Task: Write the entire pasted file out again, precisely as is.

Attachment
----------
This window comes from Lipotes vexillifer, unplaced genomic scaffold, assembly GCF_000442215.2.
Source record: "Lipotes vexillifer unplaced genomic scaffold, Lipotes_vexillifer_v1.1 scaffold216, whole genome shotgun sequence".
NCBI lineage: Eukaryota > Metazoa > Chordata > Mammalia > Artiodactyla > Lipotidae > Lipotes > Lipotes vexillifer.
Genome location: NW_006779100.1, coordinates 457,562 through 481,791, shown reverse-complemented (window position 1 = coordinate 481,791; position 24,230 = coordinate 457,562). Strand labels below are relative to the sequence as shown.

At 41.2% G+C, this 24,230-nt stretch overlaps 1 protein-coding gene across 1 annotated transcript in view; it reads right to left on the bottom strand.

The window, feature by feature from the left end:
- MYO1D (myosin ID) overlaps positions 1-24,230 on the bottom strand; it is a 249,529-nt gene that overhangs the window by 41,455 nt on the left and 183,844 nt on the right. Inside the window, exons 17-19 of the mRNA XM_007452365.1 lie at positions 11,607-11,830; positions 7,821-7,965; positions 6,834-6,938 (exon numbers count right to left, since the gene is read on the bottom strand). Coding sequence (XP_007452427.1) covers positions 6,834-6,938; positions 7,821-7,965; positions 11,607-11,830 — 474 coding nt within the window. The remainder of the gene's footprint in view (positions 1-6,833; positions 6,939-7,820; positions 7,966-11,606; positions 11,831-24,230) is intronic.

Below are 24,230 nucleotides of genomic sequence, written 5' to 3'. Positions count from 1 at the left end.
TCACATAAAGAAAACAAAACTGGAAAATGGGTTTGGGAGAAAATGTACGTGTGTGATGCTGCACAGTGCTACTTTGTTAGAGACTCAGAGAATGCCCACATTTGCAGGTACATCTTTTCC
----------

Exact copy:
This window comes from Lipotes vexillifer, unplaced genomic scaffold, assembly GCF_000442215.2.
Source record: "Lipotes vexillifer unplaced genomic scaffold, Lipotes_vexillifer_v1.1 scaffold216, whole genome shotgun sequence".
NCBI lineage: Eukaryota > Metazoa > Chordata > Mammalia > Artiodactyla > Lipotidae > Lipotes > Lipotes vexillifer.
Genome location: NW_006779100.1, coordinates 457,562 through 481,791, shown reverse-complemented (window position 1 = coordinate 481,791; position 24,230 = coordinate 457,562). Strand labels below are relative to the sequence as shown.

At 41.2% G+C, this 24,230-nt stretch overlaps 1 protein-coding gene across 1 annotated transcript in view; it reads right to left on the bottom strand.

The window, feature by feature from the left end:
- MYO1D (myosin ID) overlaps positions 1-24,230 on the bottom strand; it is a 249,529-nt gene that overhangs the window by 41,455 nt on the left and 183,844 nt on the right. Inside the window, exons 17-19 of the mRNA XM_007452365.1 lie at positions 11,607-11,830; positions 7,821-7,965; positions 6,834-6,938 (exon numbers count right to left, since the gene is read on the bottom strand). Coding sequence (XP_007452427.1) covers positions 6,834-6,938; positions 7,821-7,965; positions 11,607-11,830 — 474 coding nt within the window. The remainder of the gene's footprint in view (positions 1-6,833; positions 6,939-7,820; positions 7,966-11,606; positions 11,831-24,230) is intronic.

Below are 24,230 nucleotides of genomic sequence, written 5' to 3'. Positions count from 1 at the left end.
TCACATAAAGAAAACAAAACTGGAAAATGGGTTTGGGAGAAAATGTACGTGTGTGATGCTGCACAGTGCTACTTTGTTAGAGACTCAGAGAATGCCCACATTTGCAGGTACATCTTTTCC